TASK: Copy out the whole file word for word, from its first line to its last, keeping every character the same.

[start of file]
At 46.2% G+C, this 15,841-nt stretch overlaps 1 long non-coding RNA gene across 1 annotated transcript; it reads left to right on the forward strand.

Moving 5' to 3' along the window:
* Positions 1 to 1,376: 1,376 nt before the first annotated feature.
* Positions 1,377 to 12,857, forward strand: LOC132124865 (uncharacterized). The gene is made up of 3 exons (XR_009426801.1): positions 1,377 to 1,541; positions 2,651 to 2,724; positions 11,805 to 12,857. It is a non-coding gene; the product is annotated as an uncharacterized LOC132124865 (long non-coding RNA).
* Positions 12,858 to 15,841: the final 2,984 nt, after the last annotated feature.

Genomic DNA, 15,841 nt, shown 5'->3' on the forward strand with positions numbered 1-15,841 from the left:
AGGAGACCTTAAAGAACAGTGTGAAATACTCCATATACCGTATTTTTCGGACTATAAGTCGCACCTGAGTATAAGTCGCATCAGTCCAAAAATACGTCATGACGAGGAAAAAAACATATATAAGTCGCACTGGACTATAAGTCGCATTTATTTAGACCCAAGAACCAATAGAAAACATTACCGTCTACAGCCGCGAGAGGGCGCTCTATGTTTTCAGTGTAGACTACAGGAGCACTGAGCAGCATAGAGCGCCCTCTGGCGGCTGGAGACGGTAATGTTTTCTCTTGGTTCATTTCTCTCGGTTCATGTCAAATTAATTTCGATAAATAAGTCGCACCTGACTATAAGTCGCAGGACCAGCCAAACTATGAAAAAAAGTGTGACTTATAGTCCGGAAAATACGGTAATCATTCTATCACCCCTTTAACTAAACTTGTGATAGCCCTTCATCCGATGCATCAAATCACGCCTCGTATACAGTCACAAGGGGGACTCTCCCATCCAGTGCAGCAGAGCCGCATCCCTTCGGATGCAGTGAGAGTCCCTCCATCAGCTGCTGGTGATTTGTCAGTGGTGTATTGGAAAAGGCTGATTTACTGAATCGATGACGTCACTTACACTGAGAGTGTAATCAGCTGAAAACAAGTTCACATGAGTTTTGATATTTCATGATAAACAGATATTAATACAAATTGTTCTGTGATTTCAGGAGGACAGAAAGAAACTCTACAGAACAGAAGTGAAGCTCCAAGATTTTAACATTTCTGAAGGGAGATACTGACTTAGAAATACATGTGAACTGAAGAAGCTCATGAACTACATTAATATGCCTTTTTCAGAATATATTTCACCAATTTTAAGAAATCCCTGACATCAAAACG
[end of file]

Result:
At 46.2% G+C, this 15,841-nt stretch overlaps 1 long non-coding RNA gene across 1 annotated transcript; it reads left to right on the forward strand.

Moving 5' to 3' along the window:
* Positions 1 to 1,376: 1,376 nt before the first annotated feature.
* Positions 1,377 to 12,857, forward strand: LOC132124865 (uncharacterized). The gene is made up of 3 exons (XR_009426801.1): positions 1,377 to 1,541; positions 2,651 to 2,724; positions 11,805 to 12,857. It is a non-coding gene; the product is annotated as an uncharacterized LOC132124865 (long non-coding RNA).
* Positions 12,858 to 15,841: the final 2,984 nt, after the last annotated feature.

Genomic DNA, 15,841 nt, shown 5'->3' on the forward strand with positions numbered 1-15,841 from the left:
AGGAGACCTTAAAGAACAGTGTGAAATACTCCATATACCGTATTTTTCGGACTATAAGTCGCACCTGAGTATAAGTCGCATCAGTCCAAAAATACGTCATGACGAGGAAAAAAACATATATAAGTCGCACTGGACTATAAGTCGCATTTATTTAGACCCAAGAACCAATAGAAAACATTACCGTCTACAGCCGCGAGAGGGCGCTCTATGTTTTCAGTGTAGACTACAGGAGCACTGAGCAGCATAGAGCGCCCTCTGGCGGCTGGAGACGGTAATGTTTTCTCTTGGTTCATTTCTCTCGGTTCATGTCAAATTAATTTCGATAAATAAGTCGCACCTGACTATAAGTCGCAGGACCAGCCAAACTATGAAAAAAAGTGTGACTTATAGTCCGGAAAATACGGTAATCATTCTATCACCCCTTTAACTAAACTTGTGATAGCCCTTCATCCGATGCATCAAATCACGCCTCGTATACAGTCACAAGGGGGACTCTCCCATCCAGTGCAGCAGAGCCGCATCCCTTCGGATGCAGTGAGAGTCCCTCCATCAGCTGCTGGTGATTTGTCAGTGGTGTATTGGAAAAGGCTGATTTACTGAATCGATGACGTCACTTACACTGAGAGTGTAATCAGCTGAAAACAAGTTCACATGAGTTTTGATATTTCATGATAAACAGATATTAATACAAATTGTTCTGTGATTTCAGGAGGACAGAAAGAAACTCTACAGAACAGAAGTGAAGCTCCAAGATTTTAACATTTCTGAAGGGAGATACTGACTTAGAAATACATGTGAACTGAAGAAGCTCATGAACTACATTAATATGCCTTTTTCAGAATATATTTCACCAATTTTAAGAAATCCCTGACATCAAAACG